ATLANTIC CITY — The top executive for Caesars Entertainment Corp.’s three Atlantic City properties is no longer with the company.
Kevin Ortzman, who had served as regional president of Bally’s Atlantic City, Caesars Atlantic City and Harrah’s Resort Atlantic City since 2017, parted ways with the casino gaming company late last week, according to multiple sources who spoke with The Press of Atlantic City on condition of anonymity.
The move comes against the backdrop of a civil lawsuit filed by a former employee claiming wrongful termination and the multibillion-dollar sale of the gaming company to another regional operator.
Ortzman, 53, did not respond Tuesday to a message seeking comment.
A regional spokesperson for Caesars said the company does not comment on personnel matters.
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Ortzman was also president of the Casino Association of New Jersey and served on the Casino Reinvestment Development Authority’s 17-member executive board as one of two appointed casino industry representatives. The governor is responsible for appointing casino representatives to the CRDA board.
The Casino Association did not immediately respond to questions about filling Ortzman’s vacated position.
In May, Ortzman was named in a civil lawsuit filed in federal court by a former marketing executive who claimed she was wrongfully terminated. In the lawsuit, Jocelyn Agnellini-Allison, a former regional vice president of marketing for Caesars, alleged two employees who reported directly to her witnessed Ortzman “making out” with another employee after a work function in 2017. After Agnellini-Allison reported the incident to corporate, she became the target of retaliation and was ultimately fired, according to the lawsuit.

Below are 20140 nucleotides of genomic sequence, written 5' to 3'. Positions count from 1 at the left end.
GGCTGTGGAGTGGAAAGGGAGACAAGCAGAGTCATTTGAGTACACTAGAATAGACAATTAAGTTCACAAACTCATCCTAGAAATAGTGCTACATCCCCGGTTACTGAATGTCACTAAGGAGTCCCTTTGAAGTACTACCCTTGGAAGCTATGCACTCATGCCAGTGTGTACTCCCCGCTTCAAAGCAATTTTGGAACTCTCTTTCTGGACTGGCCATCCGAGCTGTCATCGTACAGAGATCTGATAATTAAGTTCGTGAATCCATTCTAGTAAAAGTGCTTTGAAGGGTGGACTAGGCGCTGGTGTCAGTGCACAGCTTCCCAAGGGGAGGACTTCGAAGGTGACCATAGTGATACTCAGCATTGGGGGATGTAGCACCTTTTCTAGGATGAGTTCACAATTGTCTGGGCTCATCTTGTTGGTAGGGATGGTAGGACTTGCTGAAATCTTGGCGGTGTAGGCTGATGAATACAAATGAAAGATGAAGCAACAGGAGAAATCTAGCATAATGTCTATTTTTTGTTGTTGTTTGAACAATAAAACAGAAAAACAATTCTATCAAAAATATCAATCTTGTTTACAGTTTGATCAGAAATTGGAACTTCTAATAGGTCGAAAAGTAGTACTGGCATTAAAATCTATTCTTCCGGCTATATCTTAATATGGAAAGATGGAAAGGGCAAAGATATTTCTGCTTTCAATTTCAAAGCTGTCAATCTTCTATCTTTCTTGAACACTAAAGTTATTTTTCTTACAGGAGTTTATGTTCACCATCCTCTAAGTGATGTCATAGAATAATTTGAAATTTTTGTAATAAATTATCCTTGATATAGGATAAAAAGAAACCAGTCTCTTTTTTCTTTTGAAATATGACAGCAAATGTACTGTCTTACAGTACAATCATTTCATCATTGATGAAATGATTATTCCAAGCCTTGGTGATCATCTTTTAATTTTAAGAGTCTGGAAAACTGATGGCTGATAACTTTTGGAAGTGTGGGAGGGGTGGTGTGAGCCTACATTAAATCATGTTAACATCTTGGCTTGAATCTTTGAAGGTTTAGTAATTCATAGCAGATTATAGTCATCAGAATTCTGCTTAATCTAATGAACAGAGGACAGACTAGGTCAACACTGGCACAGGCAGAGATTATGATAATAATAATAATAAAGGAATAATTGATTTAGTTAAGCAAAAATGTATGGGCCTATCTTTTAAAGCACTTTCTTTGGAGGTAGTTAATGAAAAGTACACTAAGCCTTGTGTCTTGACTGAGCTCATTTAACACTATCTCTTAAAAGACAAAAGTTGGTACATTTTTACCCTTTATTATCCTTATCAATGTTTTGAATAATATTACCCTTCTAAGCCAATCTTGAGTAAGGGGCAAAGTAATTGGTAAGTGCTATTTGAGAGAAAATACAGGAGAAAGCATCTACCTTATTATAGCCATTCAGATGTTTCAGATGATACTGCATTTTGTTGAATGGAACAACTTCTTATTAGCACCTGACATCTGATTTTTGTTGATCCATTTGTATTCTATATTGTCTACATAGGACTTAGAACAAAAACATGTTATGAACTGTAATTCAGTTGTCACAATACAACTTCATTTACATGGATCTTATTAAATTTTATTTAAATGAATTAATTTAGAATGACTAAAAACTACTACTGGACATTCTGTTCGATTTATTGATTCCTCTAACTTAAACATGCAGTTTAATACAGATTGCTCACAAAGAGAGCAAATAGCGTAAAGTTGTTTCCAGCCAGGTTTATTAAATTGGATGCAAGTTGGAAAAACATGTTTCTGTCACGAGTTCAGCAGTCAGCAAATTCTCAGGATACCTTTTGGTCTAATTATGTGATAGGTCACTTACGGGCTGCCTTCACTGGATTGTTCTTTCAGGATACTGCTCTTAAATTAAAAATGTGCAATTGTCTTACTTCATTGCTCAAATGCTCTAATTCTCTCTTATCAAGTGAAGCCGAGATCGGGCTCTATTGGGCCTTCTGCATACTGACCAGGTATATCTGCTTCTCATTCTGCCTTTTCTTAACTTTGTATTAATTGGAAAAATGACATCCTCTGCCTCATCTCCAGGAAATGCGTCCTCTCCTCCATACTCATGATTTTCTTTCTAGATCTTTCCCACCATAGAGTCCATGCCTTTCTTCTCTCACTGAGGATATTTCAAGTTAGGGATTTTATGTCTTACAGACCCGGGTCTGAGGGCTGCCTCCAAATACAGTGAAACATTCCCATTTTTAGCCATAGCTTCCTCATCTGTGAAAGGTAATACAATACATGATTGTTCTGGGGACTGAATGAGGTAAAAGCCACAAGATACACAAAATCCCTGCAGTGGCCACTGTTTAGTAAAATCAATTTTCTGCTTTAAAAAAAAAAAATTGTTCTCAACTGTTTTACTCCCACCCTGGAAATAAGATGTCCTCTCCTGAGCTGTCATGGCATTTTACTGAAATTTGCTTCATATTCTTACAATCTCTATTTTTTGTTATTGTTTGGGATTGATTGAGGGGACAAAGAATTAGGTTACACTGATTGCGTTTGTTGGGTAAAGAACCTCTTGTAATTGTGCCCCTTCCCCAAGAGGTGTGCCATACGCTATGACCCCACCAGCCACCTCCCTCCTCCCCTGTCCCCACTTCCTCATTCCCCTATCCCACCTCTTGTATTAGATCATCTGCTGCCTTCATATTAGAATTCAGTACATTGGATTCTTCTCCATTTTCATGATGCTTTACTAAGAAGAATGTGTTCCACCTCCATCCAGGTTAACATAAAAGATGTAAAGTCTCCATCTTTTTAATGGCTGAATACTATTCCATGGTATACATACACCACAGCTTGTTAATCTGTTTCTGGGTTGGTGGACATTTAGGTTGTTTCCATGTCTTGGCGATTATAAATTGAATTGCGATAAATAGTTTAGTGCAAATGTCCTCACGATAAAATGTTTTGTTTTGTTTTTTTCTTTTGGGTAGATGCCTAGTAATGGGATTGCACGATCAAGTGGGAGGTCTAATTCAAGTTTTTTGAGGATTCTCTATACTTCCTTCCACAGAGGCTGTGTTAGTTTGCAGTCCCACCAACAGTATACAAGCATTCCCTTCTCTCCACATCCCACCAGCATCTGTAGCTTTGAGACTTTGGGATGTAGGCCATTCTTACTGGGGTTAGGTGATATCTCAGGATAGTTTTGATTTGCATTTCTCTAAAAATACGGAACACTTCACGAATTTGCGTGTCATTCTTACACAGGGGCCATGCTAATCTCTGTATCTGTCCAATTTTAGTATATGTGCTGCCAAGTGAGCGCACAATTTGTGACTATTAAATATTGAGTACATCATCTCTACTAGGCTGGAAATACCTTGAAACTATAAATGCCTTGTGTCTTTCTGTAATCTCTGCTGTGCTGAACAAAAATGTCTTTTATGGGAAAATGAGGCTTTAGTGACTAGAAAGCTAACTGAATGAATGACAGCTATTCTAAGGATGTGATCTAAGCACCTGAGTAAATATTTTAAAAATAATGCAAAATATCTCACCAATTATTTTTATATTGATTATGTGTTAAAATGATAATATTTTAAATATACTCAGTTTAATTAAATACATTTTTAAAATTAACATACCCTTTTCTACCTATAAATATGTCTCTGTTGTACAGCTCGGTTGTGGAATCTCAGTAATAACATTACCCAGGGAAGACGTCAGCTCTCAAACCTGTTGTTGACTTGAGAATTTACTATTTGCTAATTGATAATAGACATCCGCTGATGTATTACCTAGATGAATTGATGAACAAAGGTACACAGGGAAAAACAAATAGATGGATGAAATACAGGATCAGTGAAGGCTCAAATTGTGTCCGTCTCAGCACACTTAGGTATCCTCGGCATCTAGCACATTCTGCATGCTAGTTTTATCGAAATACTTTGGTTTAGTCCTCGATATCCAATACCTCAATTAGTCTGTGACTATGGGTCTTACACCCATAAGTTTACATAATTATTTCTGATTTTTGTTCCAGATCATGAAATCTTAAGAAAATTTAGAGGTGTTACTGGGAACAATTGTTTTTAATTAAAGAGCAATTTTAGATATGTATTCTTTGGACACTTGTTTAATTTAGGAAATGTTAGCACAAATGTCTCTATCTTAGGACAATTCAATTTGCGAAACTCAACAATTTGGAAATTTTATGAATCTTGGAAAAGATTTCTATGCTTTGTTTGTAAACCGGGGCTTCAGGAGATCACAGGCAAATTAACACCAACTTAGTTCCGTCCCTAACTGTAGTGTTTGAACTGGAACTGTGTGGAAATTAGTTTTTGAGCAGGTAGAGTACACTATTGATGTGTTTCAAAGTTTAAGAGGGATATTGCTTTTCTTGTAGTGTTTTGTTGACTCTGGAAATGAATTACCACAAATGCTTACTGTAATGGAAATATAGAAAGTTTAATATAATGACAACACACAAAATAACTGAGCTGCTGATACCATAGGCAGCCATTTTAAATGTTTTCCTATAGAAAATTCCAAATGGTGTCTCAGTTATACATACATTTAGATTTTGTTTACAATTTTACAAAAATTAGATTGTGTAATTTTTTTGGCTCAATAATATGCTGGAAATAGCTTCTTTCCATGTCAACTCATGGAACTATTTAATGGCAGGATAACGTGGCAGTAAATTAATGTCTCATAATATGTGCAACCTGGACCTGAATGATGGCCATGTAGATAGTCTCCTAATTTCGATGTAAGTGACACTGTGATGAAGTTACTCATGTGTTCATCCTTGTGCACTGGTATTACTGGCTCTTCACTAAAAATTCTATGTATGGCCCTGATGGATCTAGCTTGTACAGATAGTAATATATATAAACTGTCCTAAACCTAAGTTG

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Caesars filed a response to the lawsuit July 30 and denied the allegations.
The New York Post first reported the story Monday night and said the lawsuit triggered an “internal investigation” that led to Ortzman’s departure.
Caesars is in the midst of finalizing a sale to Reno, Nevada-based Eldorado Resorts, the parent company of Tropicana Atlantic City, reported to be worth $17.3 billion. The newly formed gaming company would keep the Caesars name while operating under Eldorado’s corporate ethos and control four of Atlantic City’s nine casino properties.
The deal is subject to shareholder approval as well as that of federal and state gaming regulators.
Eldorado CEO Tom Reeg has said the company would generate nearly $500 million in “near-term synergies” upon completion of the Caesars deal. Industry experts and analysts expect a majority of those cost-cutting measures to revolve around eliminating repetitive executive positions within the two companies, as well as property sales in Las Vegas and Atlantic City.
Eldorado acquired Tropicana in 2018 as part of a $1.85 billion deal. Reeg, in a recent conference call with analysts, said the company has already realized nearly $40 million in operating efficiencies at Tropicana.